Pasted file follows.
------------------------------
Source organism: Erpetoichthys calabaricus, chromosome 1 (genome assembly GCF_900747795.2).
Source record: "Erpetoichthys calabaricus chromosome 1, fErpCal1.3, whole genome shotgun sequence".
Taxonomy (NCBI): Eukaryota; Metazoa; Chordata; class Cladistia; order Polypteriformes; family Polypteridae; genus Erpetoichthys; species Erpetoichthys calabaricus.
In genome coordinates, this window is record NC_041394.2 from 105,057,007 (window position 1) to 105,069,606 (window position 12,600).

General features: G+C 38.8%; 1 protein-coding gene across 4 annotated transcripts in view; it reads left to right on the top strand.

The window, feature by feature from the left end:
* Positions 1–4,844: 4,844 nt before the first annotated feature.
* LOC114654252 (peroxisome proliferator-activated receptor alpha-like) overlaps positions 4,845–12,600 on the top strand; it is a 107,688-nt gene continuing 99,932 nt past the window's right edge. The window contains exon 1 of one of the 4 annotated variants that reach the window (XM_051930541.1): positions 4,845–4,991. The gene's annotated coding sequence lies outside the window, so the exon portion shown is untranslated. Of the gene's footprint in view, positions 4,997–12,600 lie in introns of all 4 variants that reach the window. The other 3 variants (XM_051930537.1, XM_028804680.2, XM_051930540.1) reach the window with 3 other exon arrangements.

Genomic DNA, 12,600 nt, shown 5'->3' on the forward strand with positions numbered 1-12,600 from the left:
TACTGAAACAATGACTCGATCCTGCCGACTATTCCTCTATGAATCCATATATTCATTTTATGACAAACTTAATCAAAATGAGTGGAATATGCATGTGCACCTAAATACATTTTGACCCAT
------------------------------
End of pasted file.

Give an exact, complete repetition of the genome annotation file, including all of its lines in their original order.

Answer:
Source organism: Erpetoichthys calabaricus, chromosome 1 (genome assembly GCF_900747795.2).
Source record: "Erpetoichthys calabaricus chromosome 1, fErpCal1.3, whole genome shotgun sequence".
Taxonomy (NCBI): Eukaryota; Metazoa; Chordata; class Cladistia; order Polypteriformes; family Polypteridae; genus Erpetoichthys; species Erpetoichthys calabaricus.
In genome coordinates, this window is record NC_041394.2 from 105,057,007 (window position 1) to 105,069,606 (window position 12,600).

General features: G+C 38.8%; 1 protein-coding gene across 4 annotated transcripts in view; it reads left to right on the top strand.

The window, feature by feature from the left end:
* Positions 1–4,844: 4,844 nt before the first annotated feature.
* LOC114654252 (peroxisome proliferator-activated receptor alpha-like) overlaps positions 4,845–12,600 on the top strand; it is a 107,688-nt gene continuing 99,932 nt past the window's right edge. The window contains exon 1 of one of the 4 annotated variants that reach the window (XM_051930541.1): positions 4,845–4,991. The gene's annotated coding sequence lies outside the window, so the exon portion shown is untranslated. Of the gene's footprint in view, positions 4,997–12,600 lie in introns of all 4 variants that reach the window. The other 3 variants (XM_051930537.1, XM_028804680.2, XM_051930540.1) reach the window with 3 other exon arrangements.

Genomic DNA, 12,600 nt, shown 5'->3' on the forward strand with positions numbered 1-12,600 from the left:
TACTGAAACAATGACTCGATCCTGCCGACTATTCCTCTATGAATCCATATATTCATTTTATGACAAACTTAATCAAAATGAGTGGAATATGCATGTGCACCTAAATACATTTTGACCCAT